In order to achieve success in the stock market you must be able to speak the language of the stock market. Please use our supplied glossary of terms to become better acquainted with these terms so that you may gain a better understanding of the market world
The cash denomination of the individual debt instrument. It is the amount of money that the holder of a debt instrument receives back from the issuer on the debt instrument’s maturity date. Face value is also referred to as par value or principal.
A disclosure document submitted by a listed company to outline material changes in its affairs. Filing statements are not used for the purposes of a financing.
Fill or Kill (FOK) Order
A tradable limit order marked “FOK” will trade as much stock as possible upon entry, but will immediately cancel or kill any unfilled volume.
Float Quoted Market Value (QMV)
The last price multiplied by the number of outstanding shares. For the S&P/TSX index, the QMV is based on float shares, not on total outstanding shares. Float shares are total outstanding shares less any control block position, as defined by the Standard & Poor’s index methodology.
Floating Rate Security
A security whose interest rate or dividend changes with specified market indicators. A floating rate is one that is based on an administered rate, such as a prime rate.
Flow-Through Shares Financing
The dollar value of flow-through shares issued in accordance with a TSX or TSX Venture Exchange approved transaction. The price is determined by the policies of the TSX Company Manual or TSX Venture Corporate Finance Manual; the price is not adjusted for the value of the flow-through tax benefit available to the security holder. It can be an initial public offering (IPO), secondary offering, or private placement.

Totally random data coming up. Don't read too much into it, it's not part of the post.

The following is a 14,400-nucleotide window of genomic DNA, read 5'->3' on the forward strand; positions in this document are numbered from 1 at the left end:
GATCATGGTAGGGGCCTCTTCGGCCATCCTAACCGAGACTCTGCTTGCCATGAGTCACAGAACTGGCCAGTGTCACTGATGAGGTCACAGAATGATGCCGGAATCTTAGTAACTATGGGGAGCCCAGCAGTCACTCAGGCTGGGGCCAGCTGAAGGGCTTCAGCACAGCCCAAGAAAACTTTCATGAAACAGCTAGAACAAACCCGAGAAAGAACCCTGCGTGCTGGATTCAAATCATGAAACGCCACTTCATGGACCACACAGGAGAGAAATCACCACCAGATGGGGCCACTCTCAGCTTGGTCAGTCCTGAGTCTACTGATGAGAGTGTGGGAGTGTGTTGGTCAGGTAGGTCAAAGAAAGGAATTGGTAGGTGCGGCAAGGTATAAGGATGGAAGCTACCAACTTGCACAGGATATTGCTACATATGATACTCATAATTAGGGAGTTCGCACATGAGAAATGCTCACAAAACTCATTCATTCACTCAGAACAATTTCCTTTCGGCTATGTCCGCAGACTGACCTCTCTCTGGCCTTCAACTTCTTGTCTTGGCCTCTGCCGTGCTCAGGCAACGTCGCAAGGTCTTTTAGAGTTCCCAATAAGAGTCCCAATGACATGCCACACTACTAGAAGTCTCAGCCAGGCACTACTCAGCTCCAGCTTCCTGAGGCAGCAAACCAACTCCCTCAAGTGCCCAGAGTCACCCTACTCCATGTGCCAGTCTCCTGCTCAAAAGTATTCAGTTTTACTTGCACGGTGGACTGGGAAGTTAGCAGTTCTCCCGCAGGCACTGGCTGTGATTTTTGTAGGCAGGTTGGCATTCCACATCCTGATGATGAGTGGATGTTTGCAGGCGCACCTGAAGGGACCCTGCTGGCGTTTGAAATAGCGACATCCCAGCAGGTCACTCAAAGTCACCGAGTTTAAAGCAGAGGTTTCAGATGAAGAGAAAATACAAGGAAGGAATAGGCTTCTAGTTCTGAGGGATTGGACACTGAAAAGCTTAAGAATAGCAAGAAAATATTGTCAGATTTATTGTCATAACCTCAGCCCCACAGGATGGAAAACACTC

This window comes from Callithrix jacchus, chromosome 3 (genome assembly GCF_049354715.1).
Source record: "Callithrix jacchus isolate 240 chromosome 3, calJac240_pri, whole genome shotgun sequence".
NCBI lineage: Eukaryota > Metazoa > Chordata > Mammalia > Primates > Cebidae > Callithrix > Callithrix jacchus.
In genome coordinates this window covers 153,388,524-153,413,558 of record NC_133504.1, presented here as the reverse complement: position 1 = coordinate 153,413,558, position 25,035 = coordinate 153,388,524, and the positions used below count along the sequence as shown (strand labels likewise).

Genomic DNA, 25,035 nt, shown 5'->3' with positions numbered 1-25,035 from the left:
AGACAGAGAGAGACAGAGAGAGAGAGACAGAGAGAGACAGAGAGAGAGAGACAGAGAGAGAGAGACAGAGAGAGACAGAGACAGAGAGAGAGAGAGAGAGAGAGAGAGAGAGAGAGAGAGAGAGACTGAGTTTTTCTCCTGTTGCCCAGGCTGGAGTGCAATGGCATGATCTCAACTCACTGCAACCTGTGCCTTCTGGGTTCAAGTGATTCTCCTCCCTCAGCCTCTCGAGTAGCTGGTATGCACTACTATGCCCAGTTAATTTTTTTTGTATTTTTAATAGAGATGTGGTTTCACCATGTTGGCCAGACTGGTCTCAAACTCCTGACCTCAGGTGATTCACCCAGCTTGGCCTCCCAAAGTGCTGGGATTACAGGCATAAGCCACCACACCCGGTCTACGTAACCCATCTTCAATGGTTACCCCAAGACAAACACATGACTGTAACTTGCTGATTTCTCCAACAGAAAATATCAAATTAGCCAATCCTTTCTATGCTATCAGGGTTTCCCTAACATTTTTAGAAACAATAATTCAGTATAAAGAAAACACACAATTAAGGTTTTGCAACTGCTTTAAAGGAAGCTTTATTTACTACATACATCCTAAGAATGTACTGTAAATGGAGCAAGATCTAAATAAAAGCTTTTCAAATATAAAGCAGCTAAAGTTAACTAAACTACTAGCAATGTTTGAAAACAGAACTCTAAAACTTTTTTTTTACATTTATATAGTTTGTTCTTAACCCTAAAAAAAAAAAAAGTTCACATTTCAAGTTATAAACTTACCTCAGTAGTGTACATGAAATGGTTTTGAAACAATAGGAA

An interruption in trading on a stock, triggered when an order violates parameters set by Market Regulation Services for that particular stock.
Frequency refers to the given time period on an intraday, daily, weekly, monthly, quarterly or yearly perspective. Typically, choosing a weekly or monthly perspective when looking at several years of data makes it easier to identify long-term trends. Daily charts are useful for active traders and short-term time period charts. The “Daily”, “1-Minute”, “5-Minute”, “15-Minute” and “Hourly” frequency are used for intraday charts and the remaining choices are applicable to end-of-day charts. This term refers to a TSX Group Historical Performance charting feature.
The closest month to expiration for a futures or option contract.
Contracts to buy or sell securities at a future date.